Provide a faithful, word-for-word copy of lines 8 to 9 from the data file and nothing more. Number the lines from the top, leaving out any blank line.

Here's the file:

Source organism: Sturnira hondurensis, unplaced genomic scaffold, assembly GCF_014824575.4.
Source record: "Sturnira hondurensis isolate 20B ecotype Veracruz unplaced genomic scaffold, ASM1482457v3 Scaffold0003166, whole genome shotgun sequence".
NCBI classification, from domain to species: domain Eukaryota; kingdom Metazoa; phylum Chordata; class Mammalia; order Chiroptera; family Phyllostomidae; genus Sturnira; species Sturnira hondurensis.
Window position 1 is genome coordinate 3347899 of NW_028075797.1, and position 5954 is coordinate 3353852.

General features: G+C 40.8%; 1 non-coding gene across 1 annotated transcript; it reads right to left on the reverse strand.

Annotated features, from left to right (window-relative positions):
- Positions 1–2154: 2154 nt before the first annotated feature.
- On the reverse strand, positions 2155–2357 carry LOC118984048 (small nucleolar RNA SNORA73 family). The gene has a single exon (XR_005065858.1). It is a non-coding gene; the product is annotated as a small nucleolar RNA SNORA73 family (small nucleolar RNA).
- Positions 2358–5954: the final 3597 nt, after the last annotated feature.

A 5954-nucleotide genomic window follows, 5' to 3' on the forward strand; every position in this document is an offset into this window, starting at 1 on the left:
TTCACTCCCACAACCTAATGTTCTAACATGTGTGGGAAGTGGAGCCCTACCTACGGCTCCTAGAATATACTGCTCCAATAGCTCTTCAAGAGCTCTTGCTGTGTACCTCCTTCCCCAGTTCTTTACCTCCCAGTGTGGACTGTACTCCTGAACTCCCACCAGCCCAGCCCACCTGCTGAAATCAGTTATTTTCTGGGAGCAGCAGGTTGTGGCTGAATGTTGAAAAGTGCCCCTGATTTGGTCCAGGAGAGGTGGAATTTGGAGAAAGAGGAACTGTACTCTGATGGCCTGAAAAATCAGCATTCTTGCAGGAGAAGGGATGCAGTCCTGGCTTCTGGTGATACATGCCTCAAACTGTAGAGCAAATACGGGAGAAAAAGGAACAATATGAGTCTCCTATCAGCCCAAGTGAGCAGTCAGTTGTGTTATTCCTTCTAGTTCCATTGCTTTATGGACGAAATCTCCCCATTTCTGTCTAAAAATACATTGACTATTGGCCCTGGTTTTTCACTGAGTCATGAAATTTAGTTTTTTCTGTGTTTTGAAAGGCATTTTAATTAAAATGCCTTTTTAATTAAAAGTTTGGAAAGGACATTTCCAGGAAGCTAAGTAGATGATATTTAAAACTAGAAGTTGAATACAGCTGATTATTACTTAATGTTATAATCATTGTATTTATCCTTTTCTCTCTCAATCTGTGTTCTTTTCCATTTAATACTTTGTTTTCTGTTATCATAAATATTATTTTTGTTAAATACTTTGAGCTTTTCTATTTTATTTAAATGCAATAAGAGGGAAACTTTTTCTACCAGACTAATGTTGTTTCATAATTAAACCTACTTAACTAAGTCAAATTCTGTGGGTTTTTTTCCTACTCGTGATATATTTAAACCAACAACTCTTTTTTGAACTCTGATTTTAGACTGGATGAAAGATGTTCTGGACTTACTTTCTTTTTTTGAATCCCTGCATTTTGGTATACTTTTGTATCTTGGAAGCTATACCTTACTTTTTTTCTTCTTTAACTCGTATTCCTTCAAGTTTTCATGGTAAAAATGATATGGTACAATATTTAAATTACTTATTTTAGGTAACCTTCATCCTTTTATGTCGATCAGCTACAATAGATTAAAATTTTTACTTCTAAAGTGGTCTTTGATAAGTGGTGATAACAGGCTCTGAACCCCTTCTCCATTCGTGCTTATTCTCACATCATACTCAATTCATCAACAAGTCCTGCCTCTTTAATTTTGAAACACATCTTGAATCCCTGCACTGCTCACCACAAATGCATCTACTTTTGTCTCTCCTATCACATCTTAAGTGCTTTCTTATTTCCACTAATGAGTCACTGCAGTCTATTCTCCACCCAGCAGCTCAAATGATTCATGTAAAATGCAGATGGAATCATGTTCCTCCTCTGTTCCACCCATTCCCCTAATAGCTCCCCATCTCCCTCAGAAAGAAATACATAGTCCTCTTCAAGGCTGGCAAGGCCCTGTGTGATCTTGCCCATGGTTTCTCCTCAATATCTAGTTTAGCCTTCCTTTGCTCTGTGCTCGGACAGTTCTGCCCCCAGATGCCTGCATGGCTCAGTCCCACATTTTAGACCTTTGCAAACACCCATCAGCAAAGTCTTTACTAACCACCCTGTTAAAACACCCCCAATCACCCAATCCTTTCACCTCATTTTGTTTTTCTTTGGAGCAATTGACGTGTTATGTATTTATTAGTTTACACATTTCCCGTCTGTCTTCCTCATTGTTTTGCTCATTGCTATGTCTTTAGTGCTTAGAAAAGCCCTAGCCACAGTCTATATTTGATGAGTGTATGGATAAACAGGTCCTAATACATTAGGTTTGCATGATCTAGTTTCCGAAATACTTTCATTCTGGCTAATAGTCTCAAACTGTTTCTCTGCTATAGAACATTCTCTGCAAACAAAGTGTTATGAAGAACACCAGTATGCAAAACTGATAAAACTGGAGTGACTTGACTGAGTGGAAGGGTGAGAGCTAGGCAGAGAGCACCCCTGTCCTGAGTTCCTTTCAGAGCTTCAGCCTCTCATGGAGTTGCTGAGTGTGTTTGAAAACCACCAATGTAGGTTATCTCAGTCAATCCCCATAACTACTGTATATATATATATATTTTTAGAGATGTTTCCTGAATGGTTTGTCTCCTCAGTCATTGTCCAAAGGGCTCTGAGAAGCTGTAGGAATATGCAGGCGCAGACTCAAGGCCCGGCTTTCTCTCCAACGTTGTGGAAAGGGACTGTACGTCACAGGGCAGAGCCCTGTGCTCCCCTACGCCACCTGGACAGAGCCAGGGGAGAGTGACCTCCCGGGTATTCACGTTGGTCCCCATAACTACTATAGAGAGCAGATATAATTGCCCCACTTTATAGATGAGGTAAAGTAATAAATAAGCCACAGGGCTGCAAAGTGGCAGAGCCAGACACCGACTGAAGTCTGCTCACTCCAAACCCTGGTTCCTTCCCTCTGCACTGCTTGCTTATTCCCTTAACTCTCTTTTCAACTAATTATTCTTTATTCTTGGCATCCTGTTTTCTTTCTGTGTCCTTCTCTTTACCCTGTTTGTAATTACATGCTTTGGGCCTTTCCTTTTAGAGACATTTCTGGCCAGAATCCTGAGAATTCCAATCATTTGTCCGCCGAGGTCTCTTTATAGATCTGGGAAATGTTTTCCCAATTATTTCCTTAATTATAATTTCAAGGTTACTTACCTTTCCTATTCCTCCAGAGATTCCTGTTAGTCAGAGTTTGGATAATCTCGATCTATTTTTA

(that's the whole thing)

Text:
- On the reverse strand, positions 2155–2357 carry LOC118984048 (small nucleolar RNA SNORA73 family). The gene has a single exon (XR_005065858.1). It is a non-coding gene; the product is annotated as a small nucleolar RNA SNORA73 family (small nucleolar RNA).
- Positions 2358–5954: the final 3597 nt, after the last annotated feature.